UT Medical Center study supports opiate detox during pregnancy

Current recommendations dissuade pregnant women with opioid dependence from undergoing detoxification due to the risk of preterm labor, fetal distress or fetal demise. New research, however, shows detox of opiate addicted pregnant patients is not actually harmful.

The study was conducted at The University of Tennessee Medical Center in Knoxville and published in the American Journal of Obstetrics and Gynecology. The researchers analyzed data collected during ongoing prenatal care of opiate addicted pregnant women over a span of five and a half years.

During that time, 301 opiate-addicted patients were fully detoxed while pregnant through four different methods, and the researchers identified no adverse fetal outcomes related to the detoxification.

Additional findings from the study are highlighted here.

1. All total, 94 patients (31 percent) delivered newborns that were treated for neonatal abstinence syndrome.

2. There was an 18.5 percent rate of NAS in the 108 patients who were acutely detoxed while incarcerated.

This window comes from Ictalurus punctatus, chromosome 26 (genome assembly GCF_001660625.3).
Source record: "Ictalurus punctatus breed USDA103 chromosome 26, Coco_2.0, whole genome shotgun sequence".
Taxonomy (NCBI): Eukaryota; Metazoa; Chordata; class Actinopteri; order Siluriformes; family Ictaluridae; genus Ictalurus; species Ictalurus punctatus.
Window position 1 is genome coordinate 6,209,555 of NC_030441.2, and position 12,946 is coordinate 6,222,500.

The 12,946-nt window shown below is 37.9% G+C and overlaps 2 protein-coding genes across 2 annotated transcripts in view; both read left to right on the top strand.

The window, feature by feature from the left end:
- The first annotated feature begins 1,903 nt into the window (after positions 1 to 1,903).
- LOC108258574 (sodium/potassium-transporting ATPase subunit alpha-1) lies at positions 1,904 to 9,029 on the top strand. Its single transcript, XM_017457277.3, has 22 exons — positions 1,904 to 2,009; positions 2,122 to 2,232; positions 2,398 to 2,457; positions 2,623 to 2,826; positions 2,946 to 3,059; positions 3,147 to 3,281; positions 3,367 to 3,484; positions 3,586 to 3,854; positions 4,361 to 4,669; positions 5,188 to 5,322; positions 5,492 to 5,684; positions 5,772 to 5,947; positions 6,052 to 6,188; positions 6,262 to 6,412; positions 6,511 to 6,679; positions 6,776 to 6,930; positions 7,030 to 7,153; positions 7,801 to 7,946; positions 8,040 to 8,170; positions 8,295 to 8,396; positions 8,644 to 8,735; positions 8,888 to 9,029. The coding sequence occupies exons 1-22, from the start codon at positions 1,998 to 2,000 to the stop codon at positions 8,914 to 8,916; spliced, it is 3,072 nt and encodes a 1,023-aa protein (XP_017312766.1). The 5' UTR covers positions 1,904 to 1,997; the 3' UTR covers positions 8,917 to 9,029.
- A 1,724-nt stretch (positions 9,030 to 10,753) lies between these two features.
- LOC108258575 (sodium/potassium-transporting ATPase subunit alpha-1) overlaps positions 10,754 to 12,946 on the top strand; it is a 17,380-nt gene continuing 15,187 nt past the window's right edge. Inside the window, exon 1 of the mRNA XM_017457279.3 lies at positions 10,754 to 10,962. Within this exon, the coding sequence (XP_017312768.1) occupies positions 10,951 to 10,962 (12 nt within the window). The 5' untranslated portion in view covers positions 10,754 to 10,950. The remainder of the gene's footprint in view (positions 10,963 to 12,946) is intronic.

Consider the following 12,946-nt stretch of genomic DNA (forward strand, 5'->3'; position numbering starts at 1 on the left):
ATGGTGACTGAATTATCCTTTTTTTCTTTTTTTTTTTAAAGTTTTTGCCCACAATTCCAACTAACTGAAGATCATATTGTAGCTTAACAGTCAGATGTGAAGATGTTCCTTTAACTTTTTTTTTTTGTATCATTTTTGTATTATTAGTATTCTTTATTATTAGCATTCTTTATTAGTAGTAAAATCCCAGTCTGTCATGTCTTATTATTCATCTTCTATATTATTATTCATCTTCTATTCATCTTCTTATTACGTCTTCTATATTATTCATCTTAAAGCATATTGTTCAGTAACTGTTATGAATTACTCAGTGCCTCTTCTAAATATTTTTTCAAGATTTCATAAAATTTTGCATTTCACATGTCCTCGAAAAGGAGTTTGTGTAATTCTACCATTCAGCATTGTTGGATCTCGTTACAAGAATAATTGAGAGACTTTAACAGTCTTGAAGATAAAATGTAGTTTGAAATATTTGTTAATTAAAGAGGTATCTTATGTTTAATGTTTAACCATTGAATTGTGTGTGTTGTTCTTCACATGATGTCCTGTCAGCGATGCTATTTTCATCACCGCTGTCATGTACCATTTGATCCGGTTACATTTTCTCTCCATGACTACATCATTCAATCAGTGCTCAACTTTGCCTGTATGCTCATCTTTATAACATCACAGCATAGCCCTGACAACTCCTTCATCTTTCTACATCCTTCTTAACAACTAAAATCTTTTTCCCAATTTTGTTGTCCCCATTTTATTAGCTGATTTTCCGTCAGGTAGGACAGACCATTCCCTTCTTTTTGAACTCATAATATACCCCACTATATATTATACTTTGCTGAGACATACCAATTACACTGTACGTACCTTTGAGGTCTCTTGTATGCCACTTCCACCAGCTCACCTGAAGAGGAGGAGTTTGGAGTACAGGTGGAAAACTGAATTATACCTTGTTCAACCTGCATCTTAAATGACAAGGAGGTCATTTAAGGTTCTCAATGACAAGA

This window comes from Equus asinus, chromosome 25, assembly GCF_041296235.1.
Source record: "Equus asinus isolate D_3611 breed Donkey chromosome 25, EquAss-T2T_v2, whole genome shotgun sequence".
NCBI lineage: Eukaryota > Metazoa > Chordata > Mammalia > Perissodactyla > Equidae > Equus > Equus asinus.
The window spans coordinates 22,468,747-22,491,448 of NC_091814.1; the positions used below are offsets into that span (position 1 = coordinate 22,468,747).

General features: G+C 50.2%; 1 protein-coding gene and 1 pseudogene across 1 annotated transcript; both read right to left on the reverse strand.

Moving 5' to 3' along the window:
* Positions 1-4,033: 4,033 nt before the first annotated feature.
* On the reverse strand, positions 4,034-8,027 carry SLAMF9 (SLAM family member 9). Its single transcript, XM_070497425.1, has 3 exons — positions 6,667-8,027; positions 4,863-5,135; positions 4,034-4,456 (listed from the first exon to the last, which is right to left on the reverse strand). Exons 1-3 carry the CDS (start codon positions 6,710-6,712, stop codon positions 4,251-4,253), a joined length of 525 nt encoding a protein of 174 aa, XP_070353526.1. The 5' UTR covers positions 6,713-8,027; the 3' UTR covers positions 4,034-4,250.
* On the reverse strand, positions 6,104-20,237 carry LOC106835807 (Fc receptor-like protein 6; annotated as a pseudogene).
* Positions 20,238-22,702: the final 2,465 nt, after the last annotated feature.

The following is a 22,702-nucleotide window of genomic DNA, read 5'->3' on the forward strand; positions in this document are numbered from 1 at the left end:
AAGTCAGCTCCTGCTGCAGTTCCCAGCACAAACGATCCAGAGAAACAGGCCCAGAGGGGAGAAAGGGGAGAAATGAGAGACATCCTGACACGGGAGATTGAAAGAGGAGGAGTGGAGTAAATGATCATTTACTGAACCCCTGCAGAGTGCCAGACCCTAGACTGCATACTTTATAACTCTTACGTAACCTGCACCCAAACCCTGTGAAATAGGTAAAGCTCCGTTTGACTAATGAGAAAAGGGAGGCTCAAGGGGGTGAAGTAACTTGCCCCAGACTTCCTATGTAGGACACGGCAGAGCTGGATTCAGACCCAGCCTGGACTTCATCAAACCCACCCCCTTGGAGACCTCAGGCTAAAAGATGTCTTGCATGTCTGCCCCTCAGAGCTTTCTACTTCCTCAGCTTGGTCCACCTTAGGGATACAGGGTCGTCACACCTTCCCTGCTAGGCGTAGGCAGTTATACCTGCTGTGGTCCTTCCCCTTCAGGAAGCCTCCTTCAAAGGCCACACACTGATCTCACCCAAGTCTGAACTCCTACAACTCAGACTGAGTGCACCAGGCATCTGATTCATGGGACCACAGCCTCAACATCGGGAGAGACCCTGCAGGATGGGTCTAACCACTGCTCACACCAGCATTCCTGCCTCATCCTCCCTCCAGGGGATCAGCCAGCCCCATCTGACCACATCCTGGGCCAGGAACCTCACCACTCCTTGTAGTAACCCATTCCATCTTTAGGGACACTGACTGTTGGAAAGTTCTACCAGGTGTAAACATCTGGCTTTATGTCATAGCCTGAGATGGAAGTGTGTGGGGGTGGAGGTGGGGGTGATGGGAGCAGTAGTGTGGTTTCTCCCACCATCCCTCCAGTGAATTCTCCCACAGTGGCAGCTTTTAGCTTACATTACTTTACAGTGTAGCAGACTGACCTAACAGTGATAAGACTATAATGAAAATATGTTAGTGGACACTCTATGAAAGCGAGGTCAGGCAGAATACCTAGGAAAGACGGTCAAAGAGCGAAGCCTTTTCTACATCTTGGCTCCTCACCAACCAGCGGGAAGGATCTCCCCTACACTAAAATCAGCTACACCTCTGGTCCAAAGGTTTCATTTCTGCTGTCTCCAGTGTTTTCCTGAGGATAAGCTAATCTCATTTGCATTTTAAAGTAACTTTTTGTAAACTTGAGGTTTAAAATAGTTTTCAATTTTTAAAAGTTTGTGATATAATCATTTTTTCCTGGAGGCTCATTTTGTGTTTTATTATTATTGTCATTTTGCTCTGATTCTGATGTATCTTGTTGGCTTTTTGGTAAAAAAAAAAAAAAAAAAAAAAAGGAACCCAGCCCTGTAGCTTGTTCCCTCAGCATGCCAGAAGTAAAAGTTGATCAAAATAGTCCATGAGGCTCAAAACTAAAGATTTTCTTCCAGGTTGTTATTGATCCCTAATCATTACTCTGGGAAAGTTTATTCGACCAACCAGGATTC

3. Among the 23 patients who underwent inpatient detox with intense outpatient follow-up management, NAS was identified in 17.4 percent.

4. NAS was present in 17.2 percent of the 93 patients who went through slow outpatient buprenorphine detox.

5. Seventy-seven patients went through inpatient detox without intense outpatient follow-up management. Among these patients, NAS was identified in 70.1 percent.

 

 

More articles on opioids:
Substance use policies, public health interventions linked to life expectancy
HHS funnels $94M into the fight against opioid abuse
AMA president calls on physicians to help end America's opioid epidemic

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